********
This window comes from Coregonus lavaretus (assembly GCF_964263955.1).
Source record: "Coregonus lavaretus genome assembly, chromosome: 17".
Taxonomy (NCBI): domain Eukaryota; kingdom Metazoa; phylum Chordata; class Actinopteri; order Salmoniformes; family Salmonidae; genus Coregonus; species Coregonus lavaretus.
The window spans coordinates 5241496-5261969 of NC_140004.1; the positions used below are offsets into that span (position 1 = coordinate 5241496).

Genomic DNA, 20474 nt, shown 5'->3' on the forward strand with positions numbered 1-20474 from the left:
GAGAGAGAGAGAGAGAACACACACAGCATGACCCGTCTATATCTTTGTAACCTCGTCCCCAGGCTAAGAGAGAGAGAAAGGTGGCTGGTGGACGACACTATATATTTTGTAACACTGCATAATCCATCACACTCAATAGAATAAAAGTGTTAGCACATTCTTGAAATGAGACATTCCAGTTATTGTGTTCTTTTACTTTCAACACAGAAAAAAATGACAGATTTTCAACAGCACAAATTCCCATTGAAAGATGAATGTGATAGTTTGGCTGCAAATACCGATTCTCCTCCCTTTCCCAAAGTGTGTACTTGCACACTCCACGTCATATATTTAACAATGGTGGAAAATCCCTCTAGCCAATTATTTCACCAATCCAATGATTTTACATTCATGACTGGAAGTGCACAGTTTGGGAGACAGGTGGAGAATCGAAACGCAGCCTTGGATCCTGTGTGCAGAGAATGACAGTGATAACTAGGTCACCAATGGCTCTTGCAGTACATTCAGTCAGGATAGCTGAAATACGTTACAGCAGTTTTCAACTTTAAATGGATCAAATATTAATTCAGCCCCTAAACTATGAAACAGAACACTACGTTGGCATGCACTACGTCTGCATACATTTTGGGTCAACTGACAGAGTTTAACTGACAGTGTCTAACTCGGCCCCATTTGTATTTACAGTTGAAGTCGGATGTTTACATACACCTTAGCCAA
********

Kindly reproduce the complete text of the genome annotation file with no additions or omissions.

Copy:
This window comes from Coregonus lavaretus (assembly GCF_964263955.1).
Source record: "Coregonus lavaretus genome assembly, chromosome: 17".
Taxonomy (NCBI): domain Eukaryota; kingdom Metazoa; phylum Chordata; class Actinopteri; order Salmoniformes; family Salmonidae; genus Coregonus; species Coregonus lavaretus.
The window spans coordinates 5241496-5261969 of NC_140004.1; the positions used below are offsets into that span (position 1 = coordinate 5241496).

Genomic DNA, 20474 nt, shown 5'->3' on the forward strand with positions numbered 1-20474 from the left:
GAGAGAGAGAGAGAGAACACACACAGCATGACCCGTCTATATCTTTGTAACCTCGTCCCCAGGCTAAGAGAGAGAGAAAGGTGGCTGGTGGACGACACTATATATTTTGTAACACTGCATAATCCATCACACTCAATAGAATAAAAGTGTTAGCACATTCTTGAAATGAGACATTCCAGTTATTGTGTTCTTTTACTTTCAACACAGAAAAAAATGACAGATTTTCAACAGCACAAATTCCCATTGAAAGATGAATGTGATAGTTTGGCTGCAAATACCGATTCTCCTCCCTTTCCCAAAGTGTGTACTTGCACACTCCACGTCATATATTTAACAATGGTGGAAAATCCCTCTAGCCAATTATTTCACCAATCCAATGATTTTACATTCATGACTGGAAGTGCACAGTTTGGGAGACAGGTGGAGAATCGAAACGCAGCCTTGGATCCTGTGTGCAGAGAATGACAGTGATAACTAGGTCACCAATGGCTCTTGCAGTACATTCAGTCAGGATAGCTGAAATACGTTACAGCAGTTTTCAACTTTAAATGGATCAAATATTAATTCAGCCCCTAAACTATGAAACAGAACACTACGTTGGCATGCACTACGTCTGCATACATTTTGGGTCAACTGACAGAGTTTAACTGACAGTGTCTAACTCGGCCCCATTTGTATTTACAGTTGAAGTCGGATGTTTACATACACCTTAGCCAA